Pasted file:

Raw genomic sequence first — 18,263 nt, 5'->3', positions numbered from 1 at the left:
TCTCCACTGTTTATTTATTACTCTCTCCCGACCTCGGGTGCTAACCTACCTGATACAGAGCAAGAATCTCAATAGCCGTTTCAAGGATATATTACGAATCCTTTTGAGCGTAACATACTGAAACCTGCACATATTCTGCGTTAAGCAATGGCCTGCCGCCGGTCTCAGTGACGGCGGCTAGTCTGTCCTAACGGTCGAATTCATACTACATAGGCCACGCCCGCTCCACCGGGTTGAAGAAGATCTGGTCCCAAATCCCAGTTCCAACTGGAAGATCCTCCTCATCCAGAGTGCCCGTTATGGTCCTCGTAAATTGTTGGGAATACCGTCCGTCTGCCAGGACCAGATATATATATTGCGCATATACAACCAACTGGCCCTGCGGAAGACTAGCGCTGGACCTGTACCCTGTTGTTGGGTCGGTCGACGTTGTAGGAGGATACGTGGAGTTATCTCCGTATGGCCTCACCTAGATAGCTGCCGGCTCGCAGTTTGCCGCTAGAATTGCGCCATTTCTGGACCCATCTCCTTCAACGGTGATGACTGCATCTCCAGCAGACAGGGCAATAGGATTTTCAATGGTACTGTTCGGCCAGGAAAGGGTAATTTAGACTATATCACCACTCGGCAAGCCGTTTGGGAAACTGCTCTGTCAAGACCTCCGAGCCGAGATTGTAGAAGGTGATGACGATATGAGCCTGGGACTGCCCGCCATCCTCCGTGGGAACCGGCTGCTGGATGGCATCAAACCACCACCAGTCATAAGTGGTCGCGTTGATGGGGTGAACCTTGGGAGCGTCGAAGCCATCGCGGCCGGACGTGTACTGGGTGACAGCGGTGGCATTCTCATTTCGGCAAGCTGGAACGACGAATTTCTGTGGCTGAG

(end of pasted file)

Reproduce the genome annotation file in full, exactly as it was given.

Raw genomic sequence first — 18,263 nt, 5'->3', positions numbered from 1 at the left:
TCTCCACTGTTTATTTATTACTCTCTCCCGACCTCGGGTGCTAACCTACCTGATACAGAGCAAGAATCTCAATAGCCGTTTCAAGGATATATTACGAATCCTTTTGAGCGTAACATACTGAAACCTGCACATATTCTGCGTTAAGCAATGGCCTGCCGCCGGTCTCAGTGACGGCGGCTAGTCTGTCCTAACGGTCGAATTCATACTACATAGGCCACGCCCGCTCCACCGGGTTGAAGAAGATCTGGTCCCAAATCCCAGTTCCAACTGGAAGATCCTCCTCATCCAGAGTGCCCGTTATGGTCCTCGTAAATTGTTGGGAATACCGTCCGTCTGCCAGGACCAGATATATATATTGCGCATATACAACCAACTGGCCCTGCGGAAGACTAGCGCTGGACCTGTACCCTGTTGTTGGGTCGGTCGACGTTGTAGGAGGATACGTGGAGTTATCTCCGTATGGCCTCACCTAGATAGCTGCCGGCTCGCAGTTTGCCGCTAGAATTGCGCCATTTCTGGACCCATCTCCTTCAACGGTGATGACTGCATCTCCAGCAGACAGGGCAATAGGATTTTCAATGGTACTGTTCGGCCAGGAAAGGGTAATTTAGACTATATCACCACTCGGCAAGCCGTTTGGGAAACTGCTCTGTCAAGACCTCCGAGCCGAGATTGTAGAAGGTGATGACGATATGAGCCTGGGACTGCCCGCCATCCTCCGTGGGAACCGGCTGCTGGATGGCATCAAACCACCACCAGTCATAAGTGGTCGCGTTGATGGGGTGAACCTTGGGAGCGTCGAAGCCATCGCGGCCGGACGTGTACTGGGTGACAGCGGTGGCATTCTCATTTCGGCAAGCTGGAACGACGAATTTCTGTGGCTGAG